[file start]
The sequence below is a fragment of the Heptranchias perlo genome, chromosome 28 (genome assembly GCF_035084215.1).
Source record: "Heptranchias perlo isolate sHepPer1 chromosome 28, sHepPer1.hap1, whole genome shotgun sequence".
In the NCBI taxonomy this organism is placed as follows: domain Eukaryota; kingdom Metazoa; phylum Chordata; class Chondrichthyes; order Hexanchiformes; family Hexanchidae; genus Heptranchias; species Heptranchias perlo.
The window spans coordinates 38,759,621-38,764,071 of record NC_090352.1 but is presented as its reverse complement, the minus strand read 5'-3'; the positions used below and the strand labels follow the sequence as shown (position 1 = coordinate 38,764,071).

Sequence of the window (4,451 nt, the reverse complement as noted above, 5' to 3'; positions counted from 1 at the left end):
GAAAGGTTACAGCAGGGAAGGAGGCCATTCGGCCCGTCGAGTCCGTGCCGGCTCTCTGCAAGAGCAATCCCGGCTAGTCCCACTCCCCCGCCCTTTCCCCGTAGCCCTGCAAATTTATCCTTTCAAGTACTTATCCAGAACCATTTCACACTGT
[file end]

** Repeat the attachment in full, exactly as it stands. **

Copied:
The sequence below is a fragment of the Heptranchias perlo genome, chromosome 28 (genome assembly GCF_035084215.1).
Source record: "Heptranchias perlo isolate sHepPer1 chromosome 28, sHepPer1.hap1, whole genome shotgun sequence".
In the NCBI taxonomy this organism is placed as follows: domain Eukaryota; kingdom Metazoa; phylum Chordata; class Chondrichthyes; order Hexanchiformes; family Hexanchidae; genus Heptranchias; species Heptranchias perlo.
The window spans coordinates 38,759,621-38,764,071 of record NC_090352.1 but is presented as its reverse complement, the minus strand read 5'-3'; the positions used below and the strand labels follow the sequence as shown (position 1 = coordinate 38,764,071).

Sequence of the window (4,451 nt, the reverse complement as noted above, 5' to 3'; positions counted from 1 at the left end):
GAAAGGTTACAGCAGGGAAGGAGGCCATTCGGCCCGTCGAGTCCGTGCCGGCTCTCTGCAAGAGCAATCCCGGCTAGTCCCACTCCCCCGCCCTTTCCCCGTAGCCCTGCAAATTTATCCTTTCAAGTACTTATCCAGAACCATTTCACACTGT